Import business under threat as COVID-19 shuts world’s factory

“The last time I got a consignment from China was in November 2019. I need to make an order, but because of the Coronavirus issue I have to hold on and see what will happen with China. Prices are beginning to go up because people cannot get their goods from the various factories in China, and this has affected us badly,” an importer from China, Hajia Muina Buari, told the B&FT.

Such has been the story of many importers who ply their trade in the world’s factory hub, China. Ever since the Corona Virus disease (COVID-19) struck the Asian country, most Ghanaian importers have found it difficult to replenish their stock – as most businesses in China have shut down to prevent rapid spread of the disease.

Hajia Muina, quoted earlier in this story, is an importer of electrical products from China. She said the Corona Virus disease has resulted in the depletion of their stock, leaving them with no idea of when to expect full business activities to resume.

Similar sentiments are expressed by another trader who imports musical instruments from China, Richard Amamoo, who said the disease has dealt his business and others a big blow as his kind of business is not one that will allow him to make purchases online and still guarantee the quality of goods when shipped.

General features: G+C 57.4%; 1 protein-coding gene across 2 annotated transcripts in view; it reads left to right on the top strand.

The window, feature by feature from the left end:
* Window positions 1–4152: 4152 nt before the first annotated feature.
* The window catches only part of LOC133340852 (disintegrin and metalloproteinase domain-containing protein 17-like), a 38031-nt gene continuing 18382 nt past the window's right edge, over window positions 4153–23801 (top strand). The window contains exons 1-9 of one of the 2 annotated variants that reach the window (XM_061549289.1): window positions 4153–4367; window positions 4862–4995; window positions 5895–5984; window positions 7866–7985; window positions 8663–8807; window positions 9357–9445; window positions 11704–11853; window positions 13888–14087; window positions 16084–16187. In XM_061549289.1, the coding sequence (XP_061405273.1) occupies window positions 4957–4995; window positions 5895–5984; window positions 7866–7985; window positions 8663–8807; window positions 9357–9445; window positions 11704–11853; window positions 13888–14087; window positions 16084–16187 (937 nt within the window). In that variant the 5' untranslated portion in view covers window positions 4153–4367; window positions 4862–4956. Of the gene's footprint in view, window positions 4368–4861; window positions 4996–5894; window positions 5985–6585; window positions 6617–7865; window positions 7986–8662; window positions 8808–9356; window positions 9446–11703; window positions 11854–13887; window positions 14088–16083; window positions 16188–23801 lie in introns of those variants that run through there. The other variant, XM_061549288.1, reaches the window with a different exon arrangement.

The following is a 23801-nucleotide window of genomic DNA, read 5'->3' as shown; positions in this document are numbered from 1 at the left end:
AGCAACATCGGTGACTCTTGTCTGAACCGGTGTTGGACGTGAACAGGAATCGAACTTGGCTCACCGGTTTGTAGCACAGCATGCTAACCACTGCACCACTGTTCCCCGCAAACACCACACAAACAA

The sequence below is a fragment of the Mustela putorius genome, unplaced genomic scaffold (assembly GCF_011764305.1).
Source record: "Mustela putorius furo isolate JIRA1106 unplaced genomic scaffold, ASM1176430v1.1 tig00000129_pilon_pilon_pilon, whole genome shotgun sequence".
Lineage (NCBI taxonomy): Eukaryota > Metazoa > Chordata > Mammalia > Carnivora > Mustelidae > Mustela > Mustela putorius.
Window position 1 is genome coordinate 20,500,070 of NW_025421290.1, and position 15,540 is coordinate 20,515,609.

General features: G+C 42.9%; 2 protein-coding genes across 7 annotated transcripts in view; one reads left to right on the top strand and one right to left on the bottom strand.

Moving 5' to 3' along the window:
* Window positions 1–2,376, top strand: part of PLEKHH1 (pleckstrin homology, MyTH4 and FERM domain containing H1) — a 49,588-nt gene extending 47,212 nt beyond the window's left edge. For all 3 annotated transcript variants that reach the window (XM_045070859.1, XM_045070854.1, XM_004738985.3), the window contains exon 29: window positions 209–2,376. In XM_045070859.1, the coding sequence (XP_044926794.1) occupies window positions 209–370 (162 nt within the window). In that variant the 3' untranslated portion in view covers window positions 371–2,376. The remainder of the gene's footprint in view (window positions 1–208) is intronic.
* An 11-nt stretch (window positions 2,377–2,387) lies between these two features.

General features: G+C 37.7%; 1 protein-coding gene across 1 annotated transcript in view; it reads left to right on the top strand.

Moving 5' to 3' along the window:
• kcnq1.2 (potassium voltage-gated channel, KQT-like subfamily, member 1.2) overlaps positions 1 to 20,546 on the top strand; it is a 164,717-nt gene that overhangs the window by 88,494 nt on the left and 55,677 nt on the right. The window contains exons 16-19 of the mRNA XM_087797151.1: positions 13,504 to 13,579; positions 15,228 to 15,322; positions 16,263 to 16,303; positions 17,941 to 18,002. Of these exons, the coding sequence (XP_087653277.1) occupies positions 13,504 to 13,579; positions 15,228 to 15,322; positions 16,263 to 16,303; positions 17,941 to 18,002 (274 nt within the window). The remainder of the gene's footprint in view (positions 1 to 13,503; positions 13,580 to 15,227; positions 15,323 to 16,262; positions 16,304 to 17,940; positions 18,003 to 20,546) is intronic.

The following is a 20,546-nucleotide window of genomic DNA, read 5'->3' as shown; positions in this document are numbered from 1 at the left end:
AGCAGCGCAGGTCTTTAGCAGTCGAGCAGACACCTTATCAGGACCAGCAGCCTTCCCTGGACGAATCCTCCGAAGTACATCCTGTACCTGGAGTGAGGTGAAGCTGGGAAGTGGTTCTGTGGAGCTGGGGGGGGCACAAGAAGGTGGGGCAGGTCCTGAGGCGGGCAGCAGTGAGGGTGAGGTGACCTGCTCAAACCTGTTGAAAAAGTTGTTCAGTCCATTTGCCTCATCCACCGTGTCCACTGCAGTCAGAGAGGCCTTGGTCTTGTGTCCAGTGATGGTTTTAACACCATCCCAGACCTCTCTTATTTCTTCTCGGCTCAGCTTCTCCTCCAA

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“We have run out of some stock. I received goods in December 2019 and we have sold them; the majority of goods have finished so we have to replenish them, but it has become very difficult. The impact is huge. Getting the right goods to sell now is becoming very difficult.

“You are going to import at risk if you sit here and say you are importing online; because if you don’t travel there, you won’t even know the new items available on the market. Bargaining is also another issue. Face to face bargaining is always better. So, as for the effect, you cannot quantify it. If things continue in this line for the next two-three months, a lot of people will be out of business,” he said during an interview with B&FT.

For Hajia Muina, it is time to look to markets other than China to trade with – even though that may come at a higher cost: “I have now planned to go to Dubai and see if I will get some of the products to buy”.

Currently, more than 105,500 cases have been reported worldwide, with China recording more than 80,800 cases and over 3,100 deaths.

The World Bank Group is making available an initial package of up to US$12billion in immediate support to assist countries coping with health and economic impacts of the global outbreak. This financing is designed to help member-countries take effective action to respond to and, where possible, lessen the tragic impacts posed by the COVID-19 (coronavirus).

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